We go inside the visitor center and spend some time reading about the history of Crazy Horse and The Battle of the Little Bighorn, also known as Custer's Last Stand.  I find the history and battles of the Indian tribes against each other and the United States Army fascinating.  As a kid I loved reading cowboys and indians stories.  The visitor center is a beautiful wooden structure decorated with Indian artifacts and pictures.

The monument has been in progress since 1948 and is still far from completion.  If completed, it may become the world's largest sculpture.  I doubt I will ever see it completed at the rate it's moving.  We leave the memorial and head towards Mount Rushmore National Memorial.  We take the last picture of the day by the sign because by the time we reach Keystone the top of the mountain is covered in fog and we can't see the monument.  We head towards Keystone where we quickly find a motel and decide to call it a day.  I later walk into a local restaurant and end the day with a sandwich and a cold one.

We covered 340 miles from Worland, Wyoming to Keystone, South Dakota.  We visited two National Forests and the Thunder Basin National Grassland.  Another amazing day with good weather and beautiful scenery. Tomorrow will be our last touring day, we will visit Mount Rushmore, Badlands National Park and then we start our trek back to New Jersey.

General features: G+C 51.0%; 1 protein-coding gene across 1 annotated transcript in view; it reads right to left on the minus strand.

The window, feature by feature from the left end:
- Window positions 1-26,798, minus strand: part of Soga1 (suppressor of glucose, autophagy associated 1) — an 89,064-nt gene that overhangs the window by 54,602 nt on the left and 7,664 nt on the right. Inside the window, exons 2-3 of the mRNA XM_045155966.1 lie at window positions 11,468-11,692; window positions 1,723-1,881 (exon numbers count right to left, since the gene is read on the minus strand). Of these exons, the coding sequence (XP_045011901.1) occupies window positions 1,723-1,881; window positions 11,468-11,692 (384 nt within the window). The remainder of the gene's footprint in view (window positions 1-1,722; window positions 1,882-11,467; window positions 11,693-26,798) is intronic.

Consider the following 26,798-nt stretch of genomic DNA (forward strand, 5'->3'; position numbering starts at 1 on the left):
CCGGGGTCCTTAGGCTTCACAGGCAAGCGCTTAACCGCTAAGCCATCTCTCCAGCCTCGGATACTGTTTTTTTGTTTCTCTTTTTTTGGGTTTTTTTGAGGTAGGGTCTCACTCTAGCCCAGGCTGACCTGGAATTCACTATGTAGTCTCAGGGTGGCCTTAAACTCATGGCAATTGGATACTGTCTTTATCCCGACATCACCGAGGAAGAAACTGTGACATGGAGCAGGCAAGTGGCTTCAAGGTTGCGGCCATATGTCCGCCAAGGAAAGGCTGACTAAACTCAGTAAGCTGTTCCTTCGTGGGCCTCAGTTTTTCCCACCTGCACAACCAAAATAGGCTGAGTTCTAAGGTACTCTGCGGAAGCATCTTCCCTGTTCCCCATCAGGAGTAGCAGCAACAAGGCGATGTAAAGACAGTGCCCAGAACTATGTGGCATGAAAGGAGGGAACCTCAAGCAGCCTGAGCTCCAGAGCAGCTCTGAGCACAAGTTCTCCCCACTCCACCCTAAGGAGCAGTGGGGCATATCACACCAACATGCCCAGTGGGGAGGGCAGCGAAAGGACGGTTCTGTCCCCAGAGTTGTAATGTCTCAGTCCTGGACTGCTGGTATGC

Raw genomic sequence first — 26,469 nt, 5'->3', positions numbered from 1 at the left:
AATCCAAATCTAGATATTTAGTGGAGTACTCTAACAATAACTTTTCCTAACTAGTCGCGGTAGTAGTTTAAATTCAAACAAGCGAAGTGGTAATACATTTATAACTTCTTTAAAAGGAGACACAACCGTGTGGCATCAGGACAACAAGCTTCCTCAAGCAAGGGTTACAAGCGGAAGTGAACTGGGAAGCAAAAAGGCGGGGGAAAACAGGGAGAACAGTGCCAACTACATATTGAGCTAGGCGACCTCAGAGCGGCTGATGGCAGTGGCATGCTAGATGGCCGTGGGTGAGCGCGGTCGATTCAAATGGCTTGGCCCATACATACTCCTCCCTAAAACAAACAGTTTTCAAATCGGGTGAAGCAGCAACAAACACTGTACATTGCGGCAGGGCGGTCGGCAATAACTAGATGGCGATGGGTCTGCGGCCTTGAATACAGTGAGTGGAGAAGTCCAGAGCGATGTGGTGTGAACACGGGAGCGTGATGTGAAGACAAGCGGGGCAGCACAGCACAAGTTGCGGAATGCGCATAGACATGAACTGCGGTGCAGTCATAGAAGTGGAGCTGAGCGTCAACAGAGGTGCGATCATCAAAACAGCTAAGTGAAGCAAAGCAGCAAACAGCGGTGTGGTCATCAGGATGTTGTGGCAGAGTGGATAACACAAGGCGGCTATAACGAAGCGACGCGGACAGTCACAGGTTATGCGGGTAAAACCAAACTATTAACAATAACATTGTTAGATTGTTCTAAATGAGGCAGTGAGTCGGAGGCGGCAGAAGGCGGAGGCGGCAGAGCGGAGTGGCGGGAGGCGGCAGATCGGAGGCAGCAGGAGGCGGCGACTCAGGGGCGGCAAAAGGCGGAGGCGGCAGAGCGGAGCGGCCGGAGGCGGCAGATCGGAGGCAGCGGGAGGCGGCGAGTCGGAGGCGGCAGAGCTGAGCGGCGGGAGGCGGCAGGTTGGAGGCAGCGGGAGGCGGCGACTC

1. The landscape reflecting in your visor: A simply awesome shot!

  2. Thanks Sonja, I had been experimenting with taking photos of myself while riding and got some great shots because of the reflection on the visor. I only do this out west because there's almost no traffic out there ;-)

  3. I agree with Sonja that's a cool shot. Wonderful scenery. It's fun to see how it changes as the miles roll by.

  4. Great pics and great write up, I am looking forward to reading and seeing more.

  5. Bluekat: I had such a wonderful trip, loved all the different scenery across the many states I crossed :-)

    Roger: Thanks, I was born in Mozambique, lived in South Africa for 10 and the last 25 years in the USA, this is a beautiful country, such diversity, from forest to desert in a matter of miles, check my cross country trip, I have the maps to show where I have been :-)

  6. Very nice photos George! As I was reading the post I was wondering how you get those shots while you're riding. I thought maybe you have a camera mount up front. Then I saw the reflection in your visor of you holding the camera.

    Beautiful terrain on these shots. Why were the motorcycles on display in the museum? Also, I'm not that big on food shots but a shot of that full breakfast at the Ram's Horn would have worked. :-)

  7. Mike: Thanks. All my visor and scenery shots were taken while holding the camera with my arm extended, I know, probably not the safest way to do it but they came out really good ;-)
    The motorcycles on display were "Indian" from the Indian Motorcycle company. They make really beautiful bikes but very expensive. Check it out:
    I have read a lot of blogs with food pictures, maybe I will start including some, I had never thought about it :-)